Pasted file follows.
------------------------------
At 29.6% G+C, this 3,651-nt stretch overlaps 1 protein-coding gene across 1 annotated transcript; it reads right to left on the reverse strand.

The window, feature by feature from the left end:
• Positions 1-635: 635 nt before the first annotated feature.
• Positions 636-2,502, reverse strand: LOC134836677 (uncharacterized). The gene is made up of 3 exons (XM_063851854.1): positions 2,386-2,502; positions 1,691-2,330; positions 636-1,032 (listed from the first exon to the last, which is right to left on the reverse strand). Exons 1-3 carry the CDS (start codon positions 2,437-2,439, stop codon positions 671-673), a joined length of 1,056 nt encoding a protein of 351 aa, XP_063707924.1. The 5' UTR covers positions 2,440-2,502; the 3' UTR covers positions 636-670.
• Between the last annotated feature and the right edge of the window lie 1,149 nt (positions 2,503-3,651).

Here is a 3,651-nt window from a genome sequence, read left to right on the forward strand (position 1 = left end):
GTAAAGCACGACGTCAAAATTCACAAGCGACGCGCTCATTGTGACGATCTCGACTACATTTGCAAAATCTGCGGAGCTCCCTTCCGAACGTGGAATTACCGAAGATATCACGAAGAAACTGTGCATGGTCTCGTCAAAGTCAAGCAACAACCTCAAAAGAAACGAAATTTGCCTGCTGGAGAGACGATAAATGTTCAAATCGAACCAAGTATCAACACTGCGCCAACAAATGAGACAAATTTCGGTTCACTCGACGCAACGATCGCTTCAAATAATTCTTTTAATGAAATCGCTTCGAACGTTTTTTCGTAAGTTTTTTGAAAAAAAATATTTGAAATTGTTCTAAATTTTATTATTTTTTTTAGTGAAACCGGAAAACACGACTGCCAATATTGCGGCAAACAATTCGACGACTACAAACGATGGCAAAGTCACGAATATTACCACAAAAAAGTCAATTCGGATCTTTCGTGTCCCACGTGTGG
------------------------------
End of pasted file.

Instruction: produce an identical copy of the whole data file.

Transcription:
At 29.6% G+C, this 3,651-nt stretch overlaps 1 protein-coding gene across 1 annotated transcript; it reads right to left on the reverse strand.

The window, feature by feature from the left end:
• Positions 1-635: 635 nt before the first annotated feature.
• Positions 636-2,502, reverse strand: LOC134836677 (uncharacterized). The gene is made up of 3 exons (XM_063851854.1): positions 2,386-2,502; positions 1,691-2,330; positions 636-1,032 (listed from the first exon to the last, which is right to left on the reverse strand). Exons 1-3 carry the CDS (start codon positions 2,437-2,439, stop codon positions 671-673), a joined length of 1,056 nt encoding a protein of 351 aa, XP_063707924.1. The 5' UTR covers positions 2,440-2,502; the 3' UTR covers positions 636-670.
• Between the last annotated feature and the right edge of the window lie 1,149 nt (positions 2,503-3,651).

Here is a 3,651-nt window from a genome sequence, read left to right on the forward strand (position 1 = left end):
GTAAAGCACGACGTCAAAATTCACAAGCGACGCGCTCATTGTGACGATCTCGACTACATTTGCAAAATCTGCGGAGCTCCCTTCCGAACGTGGAATTACCGAAGATATCACGAAGAAACTGTGCATGGTCTCGTCAAAGTCAAGCAACAACCTCAAAAGAAACGAAATTTGCCTGCTGGAGAGACGATAAATGTTCAAATCGAACCAAGTATCAACACTGCGCCAACAAATGAGACAAATTTCGGTTCACTCGACGCAACGATCGCTTCAAATAATTCTTTTAATGAAATCGCTTCGAACGTTTTTTCGTAAGTTTTTTGAAAAAAAATATTTGAAATTGTTCTAAATTTTATTATTTTTTTTAGTGAAACCGGAAAACACGACTGCCAATATTGCGGCAAACAATTCGACGACTACAAACGATGGCAAAGTCACGAATATTACCACAAAAAAGTCAATTCGGATCTTTCGTGTCCCACGTGTGG